Thursday, November 11, 2010

Is Faith Really Working?

Muslim School Helps Out Secular Neighbour
   On the face of it the two schools have nothing in common apart from the city they share.
Tauheedul Islam Girls' School in Blackburn was one of the country's first state-funded Muslim schools, set up by parents who wanted an alternative to the state sector. Ranked as outstanding by Ofsted, it has some of the best exam results in Britain.
Blakewater College has traditionally served a more white working-class Lancastrian community in another part of the city. It has a chequered past, having problems with behaviour and exam performance.
But now Tauheedul is helping Blakewater turn itself round. It is the first time that a Muslim school has been asked to perform a rescue act on a non-faith state school, but the experiment is already paying dividends.
After only eight months the percentage of pupils gaining five A* to C grade passes at Blakewater has risen from 11 per cent to 26 per cent.
Alan Chambers, head of Blakewater College for the past year, said the link with Tauheedul – led by its principal, Hamid Patel – had helped immeasurably. "Hamid is a Blackburn lad and there is no doubt that he wants to put something back into the wider community that both of us serve," Mr Chambers said.
The college now assesses the performance of pupils as soon as they arrive, giving them extra support if they fall short. It has also approached parents to get them more involved in the process – a tactic previously honed by their colleagues across the city.
"At Tauheedul, we get 90 to 95 per cent parental attendance," said Mr Patel. "If they don't come we ring them and say 'Come tomorrow'. We keep doing that until they come." Another of the key challenges, he said, was to raise pupils' aspirations.
Mr Patel has already written to Michael Gove, the Education Secretary, outlining plans for a countrywide network of schools like Tauheedul – using the "free schools" initiative to get them up and running. Tauheedul was run as an independent school for more than two decades in terraced houses, accepting financial contributions from parents.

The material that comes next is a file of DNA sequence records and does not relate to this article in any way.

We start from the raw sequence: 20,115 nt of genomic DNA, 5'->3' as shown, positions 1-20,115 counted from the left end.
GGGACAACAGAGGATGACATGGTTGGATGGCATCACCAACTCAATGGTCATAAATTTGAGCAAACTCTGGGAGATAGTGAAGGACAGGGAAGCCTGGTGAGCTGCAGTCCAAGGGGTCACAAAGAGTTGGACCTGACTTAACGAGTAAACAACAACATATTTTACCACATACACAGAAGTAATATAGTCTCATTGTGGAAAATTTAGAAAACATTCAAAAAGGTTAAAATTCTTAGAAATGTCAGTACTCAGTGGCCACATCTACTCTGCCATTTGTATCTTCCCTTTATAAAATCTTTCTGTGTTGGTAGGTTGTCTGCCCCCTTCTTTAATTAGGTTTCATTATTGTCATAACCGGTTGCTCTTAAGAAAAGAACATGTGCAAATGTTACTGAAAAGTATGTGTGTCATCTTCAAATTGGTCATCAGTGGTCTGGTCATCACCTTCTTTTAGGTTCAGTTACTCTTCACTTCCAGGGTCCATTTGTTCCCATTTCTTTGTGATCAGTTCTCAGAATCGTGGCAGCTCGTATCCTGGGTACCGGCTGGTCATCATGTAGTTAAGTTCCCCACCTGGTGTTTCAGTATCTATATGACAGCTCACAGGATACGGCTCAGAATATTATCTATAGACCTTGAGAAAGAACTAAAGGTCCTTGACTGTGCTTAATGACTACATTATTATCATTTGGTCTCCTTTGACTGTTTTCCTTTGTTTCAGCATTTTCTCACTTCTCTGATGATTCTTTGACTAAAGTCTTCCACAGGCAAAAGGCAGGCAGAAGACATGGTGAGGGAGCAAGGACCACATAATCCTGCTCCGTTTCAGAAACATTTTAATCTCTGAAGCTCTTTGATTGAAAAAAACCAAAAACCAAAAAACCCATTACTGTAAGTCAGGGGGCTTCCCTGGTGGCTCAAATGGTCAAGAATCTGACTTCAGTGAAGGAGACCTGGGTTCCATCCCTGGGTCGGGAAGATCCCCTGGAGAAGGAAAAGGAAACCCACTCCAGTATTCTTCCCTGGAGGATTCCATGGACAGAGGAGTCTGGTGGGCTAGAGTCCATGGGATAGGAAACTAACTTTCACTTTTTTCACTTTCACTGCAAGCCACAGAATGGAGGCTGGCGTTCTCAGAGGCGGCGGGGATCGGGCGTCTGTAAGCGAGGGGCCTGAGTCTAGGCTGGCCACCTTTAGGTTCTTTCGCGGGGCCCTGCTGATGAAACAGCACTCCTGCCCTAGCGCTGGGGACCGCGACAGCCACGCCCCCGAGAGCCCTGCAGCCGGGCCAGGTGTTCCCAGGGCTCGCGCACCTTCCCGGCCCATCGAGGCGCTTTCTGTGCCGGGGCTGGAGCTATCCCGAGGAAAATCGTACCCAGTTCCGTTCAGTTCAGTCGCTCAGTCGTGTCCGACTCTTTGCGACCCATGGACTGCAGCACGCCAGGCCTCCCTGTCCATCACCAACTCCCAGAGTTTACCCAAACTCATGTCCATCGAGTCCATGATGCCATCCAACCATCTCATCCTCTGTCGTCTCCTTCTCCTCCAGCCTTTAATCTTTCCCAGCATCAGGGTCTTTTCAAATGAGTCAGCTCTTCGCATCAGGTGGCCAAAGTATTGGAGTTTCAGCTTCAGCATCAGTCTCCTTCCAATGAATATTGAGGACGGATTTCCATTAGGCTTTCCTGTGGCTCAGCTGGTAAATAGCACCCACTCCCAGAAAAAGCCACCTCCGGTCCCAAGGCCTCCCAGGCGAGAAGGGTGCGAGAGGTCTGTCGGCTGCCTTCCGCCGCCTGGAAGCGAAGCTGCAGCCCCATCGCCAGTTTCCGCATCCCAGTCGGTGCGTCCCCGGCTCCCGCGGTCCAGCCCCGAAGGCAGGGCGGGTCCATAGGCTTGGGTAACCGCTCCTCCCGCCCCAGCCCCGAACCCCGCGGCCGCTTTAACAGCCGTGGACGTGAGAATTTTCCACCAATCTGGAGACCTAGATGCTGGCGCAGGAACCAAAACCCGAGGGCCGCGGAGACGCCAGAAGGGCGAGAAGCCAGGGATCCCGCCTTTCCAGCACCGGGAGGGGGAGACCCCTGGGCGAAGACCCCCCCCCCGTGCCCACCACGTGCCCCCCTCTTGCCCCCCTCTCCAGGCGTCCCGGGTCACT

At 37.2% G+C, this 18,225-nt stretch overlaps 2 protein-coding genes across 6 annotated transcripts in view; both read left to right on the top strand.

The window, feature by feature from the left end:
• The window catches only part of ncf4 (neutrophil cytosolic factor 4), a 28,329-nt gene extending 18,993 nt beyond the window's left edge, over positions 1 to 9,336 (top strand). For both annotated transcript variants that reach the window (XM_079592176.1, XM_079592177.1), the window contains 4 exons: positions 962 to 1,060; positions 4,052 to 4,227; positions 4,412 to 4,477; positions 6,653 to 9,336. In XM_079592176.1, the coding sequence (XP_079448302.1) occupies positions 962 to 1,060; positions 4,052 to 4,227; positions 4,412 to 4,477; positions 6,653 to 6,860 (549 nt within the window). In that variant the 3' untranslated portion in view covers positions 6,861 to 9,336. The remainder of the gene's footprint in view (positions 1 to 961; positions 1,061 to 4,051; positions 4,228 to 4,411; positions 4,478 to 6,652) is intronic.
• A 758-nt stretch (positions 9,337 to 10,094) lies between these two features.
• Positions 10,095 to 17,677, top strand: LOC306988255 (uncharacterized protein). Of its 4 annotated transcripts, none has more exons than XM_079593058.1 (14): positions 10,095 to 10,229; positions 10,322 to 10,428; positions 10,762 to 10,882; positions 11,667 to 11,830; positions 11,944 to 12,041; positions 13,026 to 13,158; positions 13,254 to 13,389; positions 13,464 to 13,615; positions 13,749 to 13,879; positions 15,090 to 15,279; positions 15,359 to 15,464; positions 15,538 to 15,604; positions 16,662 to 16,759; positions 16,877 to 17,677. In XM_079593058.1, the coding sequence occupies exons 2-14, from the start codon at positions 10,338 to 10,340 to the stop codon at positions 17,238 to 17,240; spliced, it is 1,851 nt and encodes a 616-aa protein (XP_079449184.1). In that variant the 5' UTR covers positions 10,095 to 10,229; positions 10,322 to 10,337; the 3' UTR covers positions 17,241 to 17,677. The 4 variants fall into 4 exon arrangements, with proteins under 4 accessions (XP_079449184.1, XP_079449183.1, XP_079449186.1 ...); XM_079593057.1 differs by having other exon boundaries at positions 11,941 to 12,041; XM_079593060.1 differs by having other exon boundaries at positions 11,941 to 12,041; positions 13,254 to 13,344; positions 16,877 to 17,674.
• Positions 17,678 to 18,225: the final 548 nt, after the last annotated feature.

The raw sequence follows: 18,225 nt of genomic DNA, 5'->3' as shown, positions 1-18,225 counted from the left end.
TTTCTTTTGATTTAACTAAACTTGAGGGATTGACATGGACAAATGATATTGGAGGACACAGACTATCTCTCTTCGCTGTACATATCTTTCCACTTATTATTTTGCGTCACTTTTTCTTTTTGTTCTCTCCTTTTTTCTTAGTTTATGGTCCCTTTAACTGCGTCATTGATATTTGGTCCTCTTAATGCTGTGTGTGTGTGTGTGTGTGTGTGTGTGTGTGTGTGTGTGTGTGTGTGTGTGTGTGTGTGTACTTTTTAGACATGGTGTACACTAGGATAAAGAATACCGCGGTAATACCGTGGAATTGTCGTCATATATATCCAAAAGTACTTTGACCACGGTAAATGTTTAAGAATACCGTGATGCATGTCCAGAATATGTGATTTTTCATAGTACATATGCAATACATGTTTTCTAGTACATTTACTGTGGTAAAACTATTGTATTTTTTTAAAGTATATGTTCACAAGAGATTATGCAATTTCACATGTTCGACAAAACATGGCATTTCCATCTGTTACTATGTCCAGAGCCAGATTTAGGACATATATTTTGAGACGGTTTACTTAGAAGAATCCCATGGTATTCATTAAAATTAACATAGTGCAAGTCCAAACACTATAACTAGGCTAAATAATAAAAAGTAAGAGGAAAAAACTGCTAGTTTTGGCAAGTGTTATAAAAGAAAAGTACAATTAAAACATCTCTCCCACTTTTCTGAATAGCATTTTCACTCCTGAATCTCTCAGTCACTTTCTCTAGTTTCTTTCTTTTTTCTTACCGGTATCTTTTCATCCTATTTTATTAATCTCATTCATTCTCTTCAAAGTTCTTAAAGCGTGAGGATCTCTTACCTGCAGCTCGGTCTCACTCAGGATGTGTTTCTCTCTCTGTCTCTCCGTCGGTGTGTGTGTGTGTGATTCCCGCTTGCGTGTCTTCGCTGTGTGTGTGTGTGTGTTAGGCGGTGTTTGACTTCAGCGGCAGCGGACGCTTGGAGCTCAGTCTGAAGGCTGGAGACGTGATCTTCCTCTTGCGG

It joined the state sector in 2006 and has since expanded, now having to turn away more than 200 applicants a year. Mr Patel said that within five years he would like to open the doors to non-Muslim pupils, as white families are already asking for its prospectus on the strength of its exam results.
"Come back in five years and I guarantee [we] will have white families. In some areas of the country there are Church of England schools that are 100 per cent Muslim because they like the ethos of the school," he said.


An Example Of How Faith Can Work
   The stereotypical Muslim school is an institution that isolates itself from the wider community; an establishment that places more emphasis on religious observance than educational attainment. As we report today, the Tauheedul Islam Girls' School in Blackburn confounds that stereotype. Tauheedul began as an independent faith school and entered the state system in 2006. It has the second-best performance of any non-selective school in the country at GCSE level. And now the local council has asked Tauheedul's management to help turn around another struggling state school in the area – a task the school's head, Hamid Patel, is relishing.
And Mr Patel wants to go further than merely offering advice on engaging parents and monitoring performance. He envisages co-operation between the two schools in sport and other extra-curricular activities. Nor does Mr Patel want Tauheedul to be a school exclusively for Muslims. He has already received interest from non-Muslim parents and expects they will be a growing feature of the school's intake as Tauheedul expands. Mr Patel also points out that half of Tauheedul's teachers are non-Muslims. So much for the religious ghetto.
Critics of faith schools will argue that this is only a single school and that not all the managements of these institutions are as progressive as Mr Patel. True, but what Tauheedul shows is that Muslim faith schools do not necessarily have a separatist mentality. It is not a foregone conclusion that these schools will divide communities.
The Coalition's schools reforms – in many respects a continuation of the direction of the previous government – will mean an expansion in the number of faith schools in Britain. The shift needs to be accompanied by safeguards. If these institutions are to receive state funding, the state must require them to play an active part in their local community. Any covert selection needs to be eliminated.
Tauheedul is an encouraging example of how the new system can work. It should not be an excuse for ministers to neglect their responsibility to ensure schools serve communities. A freeing up of the education sector must not mean laissez-faire.


But is faith really working?
Read here  if it works with science and sickness too.

1 comment:

Anonymous said...

The metropolis Of Kitchener Really going Digital

Look into my site eurocasino